A few months ago, I started noticing a grassroots style phenomenon unfolding before my very eyes. The first few times I saw it, I thought it was a coincidence, or at the very most a temporary flirtation confined to the social circle I happen to interact with on a semi-regular basis. But at a certain point, the frequency with which it appeared became too substantial to ignore: I kept seeing guys wearing Hawaiian shirts.
This act might seem relatively insignificant, but the context in which these instances occurred filled me with intrigue. In the past, I have typically witnessed a strong Hawaiian shirt presence in casual and/or somewhat kitschy settings — backyard barbecues, beaches, frat parties, dad closets, double-decker tourist buses, etc. But nowadays, I’ve noticed them cropping up in decidedly swankier digs — trendy restaurants, Instagram feeds, cool dive bars, house parties, street style slideshows, celebrity closets, high-fashion runways, etc.
When Dwayne Johnson was papped wearing one last week en route to his appearance on Watch What Happens Live with Andy Cohen, it hit me, the bits and pieces of evidence arranging themselves into a seismic portent. Like a naked baby perched at the top of a Slip ‘N Slide, all it needed was a little push to stake its claim on the destiny that awaited. Allow me to do the honorable nudging: Friends, family and fellow gnats, the Hawaiian shirt has emerged as the Official “Hot Guy” Shirt of 2018.
What, exactly, is a “Hot Guy” Shirt?, you might very well be wondering. Allow me to paint you a picture:
+ First and foremost, it is a shirt worn by hot guys, a group of male specimens labelled such not because of how they look, necessarily, but because of how they act. When I say “hot,” I mean they are literally burning up — with aplomb. Noted hot guys include: Ryan Gosling, Daniel Kaluuya, Jeff Goldblum, David Beckham, Idris Elba, Michael B. Jordan, Jesse Williams, John Legend, Rodrigo Santoro, James Marsden and Henry Golding.
+ It is a lot like a “going out” top, but machine-washable.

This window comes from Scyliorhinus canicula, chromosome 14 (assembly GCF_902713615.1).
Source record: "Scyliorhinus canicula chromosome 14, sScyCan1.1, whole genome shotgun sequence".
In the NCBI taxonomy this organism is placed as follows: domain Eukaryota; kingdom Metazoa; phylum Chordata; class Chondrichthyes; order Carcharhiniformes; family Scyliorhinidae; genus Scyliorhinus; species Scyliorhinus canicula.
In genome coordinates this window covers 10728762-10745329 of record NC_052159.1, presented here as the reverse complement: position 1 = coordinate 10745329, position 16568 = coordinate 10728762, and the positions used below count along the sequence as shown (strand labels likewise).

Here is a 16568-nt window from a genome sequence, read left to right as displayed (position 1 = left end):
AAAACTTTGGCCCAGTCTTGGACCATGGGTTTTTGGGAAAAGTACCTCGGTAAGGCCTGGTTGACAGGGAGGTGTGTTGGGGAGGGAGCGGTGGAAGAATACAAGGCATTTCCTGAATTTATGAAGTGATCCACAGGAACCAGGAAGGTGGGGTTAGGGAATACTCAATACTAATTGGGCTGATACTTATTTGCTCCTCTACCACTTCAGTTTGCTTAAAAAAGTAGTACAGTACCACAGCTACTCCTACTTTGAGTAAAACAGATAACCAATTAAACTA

+ It is a shirt that finds its way into almost every man’s wardrobe over the course of the year in question by virtue of the fact that the hot guy contingency has deemed it worthy of representation. Women eventually opt in as well by virtue of the fact that “hot guy” shirts have a record of looking great tucked into jeans and paired with strappy sandals or layered over a swimsuit and moonlighting as a coverup, i.e., the infamous “hot guy” shirt of 2016: J.Crew’s navy gingham button-down.
+ It is a shirt that proffers a glimpse of just the right amount of chest hair.
+ It is a conversation starter.
I’m not sure what came first, the proliferation of brands spotlighting Hawaiian shirts or the men who appear to have taken to them like a wayward hair to a freshly applied coat of lip gloss, but one thing’s for sure: they’re everywhere. Dries Van Noten, Fendi, Valentino and MSGM served up renditions during Men’s Fashion Week in June. The Boston Globe ran a story a few weeks ago touting the Hawaiian shirt’s renaissance amongst a younger crowd, stating definitively: “It’s no longer your father’s Hawaiian shirt.” But how did it go from “your father’s Hawaiian shirt” to the clearest contender for Hot Guy Shirt of 2018? Why is this current moment in time such uniquely fertile ground for Hawaiian shirts to thrive?
I posed this question to Michael Sard and Chris Galasso, the founders of Tombolo, a newly launched brand dedicated solely to creating the perfect Hawaiian shirt. “Hawaiian shirts are flourishing because they represent the confidence to step out of line,” they wrote to me over email. “It is the ultimate wearable form of self-expression.” Therein lies the answer. In 2018, self-expression is a prime differentiator — an antidote to the trend ubiquity reinforced by social media and an increasingly rapid news cycle. It makes perfect sense that the official Hot Guy Shirt would evolve from its more classic predecessors (the aforementioned gingham number, henleys, black button-downs, et al.) into something more versatile. Even if everyone is wearing Hawaiian shirts, very few Hawaiian shirts are exactly like.
Okay, I’m done with my hot guy spiel. Please meet me in the comments and tell me if you’ve seen male specimens wearing Hawaiian shirts right and left, too. (Though I should tell you I was literally just standing behind a man with a cool beard and cool sunglasses wearing one in line at Sweetgreen, so no matter what you say, I’m fairly convinced).
Feature Images by Melodie Jeng and Patricia Schlein/Star Max via Getty Images.